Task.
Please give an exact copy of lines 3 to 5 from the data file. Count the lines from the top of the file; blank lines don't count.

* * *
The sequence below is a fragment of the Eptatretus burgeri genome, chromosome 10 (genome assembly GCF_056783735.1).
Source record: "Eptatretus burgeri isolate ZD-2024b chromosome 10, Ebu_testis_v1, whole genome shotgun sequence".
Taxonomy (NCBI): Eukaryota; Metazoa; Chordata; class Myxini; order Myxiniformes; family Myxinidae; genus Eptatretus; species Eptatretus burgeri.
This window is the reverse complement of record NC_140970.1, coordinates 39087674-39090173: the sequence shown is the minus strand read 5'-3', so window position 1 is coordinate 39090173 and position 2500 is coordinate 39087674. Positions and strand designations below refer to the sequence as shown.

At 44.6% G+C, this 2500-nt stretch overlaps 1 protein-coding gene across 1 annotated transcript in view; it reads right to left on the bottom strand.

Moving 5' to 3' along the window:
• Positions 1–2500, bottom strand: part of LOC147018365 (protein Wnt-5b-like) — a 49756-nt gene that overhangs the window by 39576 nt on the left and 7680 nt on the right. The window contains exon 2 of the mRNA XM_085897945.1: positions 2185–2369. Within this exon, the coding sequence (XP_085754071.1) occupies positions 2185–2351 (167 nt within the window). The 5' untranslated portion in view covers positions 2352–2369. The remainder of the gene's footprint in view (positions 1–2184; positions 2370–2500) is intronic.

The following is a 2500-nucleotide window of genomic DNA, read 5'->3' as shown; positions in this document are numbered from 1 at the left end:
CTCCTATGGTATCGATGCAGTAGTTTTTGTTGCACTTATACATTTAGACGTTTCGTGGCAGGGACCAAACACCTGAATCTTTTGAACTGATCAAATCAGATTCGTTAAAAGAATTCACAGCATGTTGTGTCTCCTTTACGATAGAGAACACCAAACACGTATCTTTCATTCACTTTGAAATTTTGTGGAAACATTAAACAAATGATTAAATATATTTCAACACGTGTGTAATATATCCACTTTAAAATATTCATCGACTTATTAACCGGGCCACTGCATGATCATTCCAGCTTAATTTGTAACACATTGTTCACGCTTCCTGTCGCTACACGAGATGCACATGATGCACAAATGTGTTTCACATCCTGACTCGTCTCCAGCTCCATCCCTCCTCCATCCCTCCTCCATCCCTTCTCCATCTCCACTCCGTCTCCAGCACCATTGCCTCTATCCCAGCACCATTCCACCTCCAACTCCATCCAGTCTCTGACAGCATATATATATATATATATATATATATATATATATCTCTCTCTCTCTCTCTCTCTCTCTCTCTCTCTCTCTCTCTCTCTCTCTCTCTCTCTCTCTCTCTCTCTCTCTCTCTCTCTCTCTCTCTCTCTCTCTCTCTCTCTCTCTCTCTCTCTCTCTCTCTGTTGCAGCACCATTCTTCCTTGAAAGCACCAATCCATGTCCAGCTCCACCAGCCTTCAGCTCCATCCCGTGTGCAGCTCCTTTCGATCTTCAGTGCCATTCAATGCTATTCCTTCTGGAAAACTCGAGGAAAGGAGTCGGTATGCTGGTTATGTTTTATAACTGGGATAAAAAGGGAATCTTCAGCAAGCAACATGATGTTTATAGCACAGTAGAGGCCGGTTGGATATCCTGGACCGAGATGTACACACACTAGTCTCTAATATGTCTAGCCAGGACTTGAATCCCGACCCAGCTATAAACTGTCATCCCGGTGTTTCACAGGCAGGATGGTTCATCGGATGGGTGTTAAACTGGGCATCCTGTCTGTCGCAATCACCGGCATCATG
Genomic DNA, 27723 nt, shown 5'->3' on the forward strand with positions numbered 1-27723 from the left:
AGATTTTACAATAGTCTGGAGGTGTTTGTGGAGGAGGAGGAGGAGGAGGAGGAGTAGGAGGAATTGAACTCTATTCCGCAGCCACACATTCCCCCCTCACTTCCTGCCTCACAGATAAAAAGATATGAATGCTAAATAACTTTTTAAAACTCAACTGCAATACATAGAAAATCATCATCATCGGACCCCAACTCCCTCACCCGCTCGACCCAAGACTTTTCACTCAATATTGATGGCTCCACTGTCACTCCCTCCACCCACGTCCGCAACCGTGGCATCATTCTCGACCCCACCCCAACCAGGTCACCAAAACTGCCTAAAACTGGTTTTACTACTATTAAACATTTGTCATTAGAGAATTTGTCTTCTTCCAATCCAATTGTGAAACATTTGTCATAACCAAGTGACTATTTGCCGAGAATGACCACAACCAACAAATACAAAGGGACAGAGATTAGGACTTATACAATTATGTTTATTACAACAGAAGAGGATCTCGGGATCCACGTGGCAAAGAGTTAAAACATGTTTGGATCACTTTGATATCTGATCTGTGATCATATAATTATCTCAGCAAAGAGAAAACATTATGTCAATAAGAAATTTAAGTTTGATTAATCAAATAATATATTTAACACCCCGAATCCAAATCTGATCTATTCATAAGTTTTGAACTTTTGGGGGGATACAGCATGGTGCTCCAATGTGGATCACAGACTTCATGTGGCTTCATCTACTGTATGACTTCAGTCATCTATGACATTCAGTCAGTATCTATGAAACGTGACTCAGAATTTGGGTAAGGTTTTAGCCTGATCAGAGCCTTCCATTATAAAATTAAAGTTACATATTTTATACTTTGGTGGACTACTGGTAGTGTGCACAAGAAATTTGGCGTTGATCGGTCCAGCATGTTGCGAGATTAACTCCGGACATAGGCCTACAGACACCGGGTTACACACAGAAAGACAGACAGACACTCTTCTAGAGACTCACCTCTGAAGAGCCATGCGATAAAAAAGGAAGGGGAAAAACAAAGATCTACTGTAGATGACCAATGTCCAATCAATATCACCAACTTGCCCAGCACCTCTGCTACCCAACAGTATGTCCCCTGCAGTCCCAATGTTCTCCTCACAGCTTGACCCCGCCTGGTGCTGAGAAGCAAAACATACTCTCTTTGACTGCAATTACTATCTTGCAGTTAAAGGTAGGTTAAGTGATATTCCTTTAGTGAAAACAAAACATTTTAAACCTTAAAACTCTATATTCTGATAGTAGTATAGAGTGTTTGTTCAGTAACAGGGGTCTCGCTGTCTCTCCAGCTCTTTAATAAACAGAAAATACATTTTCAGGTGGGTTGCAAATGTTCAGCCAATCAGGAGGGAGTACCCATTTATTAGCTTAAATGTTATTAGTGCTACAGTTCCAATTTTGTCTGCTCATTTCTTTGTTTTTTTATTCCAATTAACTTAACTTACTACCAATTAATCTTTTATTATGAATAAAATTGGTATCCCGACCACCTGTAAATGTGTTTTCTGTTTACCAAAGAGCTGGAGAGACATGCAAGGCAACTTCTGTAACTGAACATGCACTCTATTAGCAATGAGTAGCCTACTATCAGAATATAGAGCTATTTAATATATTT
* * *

Taxonomy (NCBI): Eukaryota; Metazoa; Chordata; class Myxini; order Myxiniformes; family Myxinidae; genus Eptatretus; species Eptatretus burgeri.
This window is the reverse complement of record NC_140970.1, coordinates 39087674-39090173: the sequence shown is the minus strand read 5'-3', so window position 1 is coordinate 39090173 and position 2500 is coordinate 39087674. Positions and strand designations below refer to the sequence as shown.

At 44.6% G+C, this 2500-nt stretch overlaps 1 protein-coding gene across 1 annotated transcript in view; it reads right to left on the bottom strand.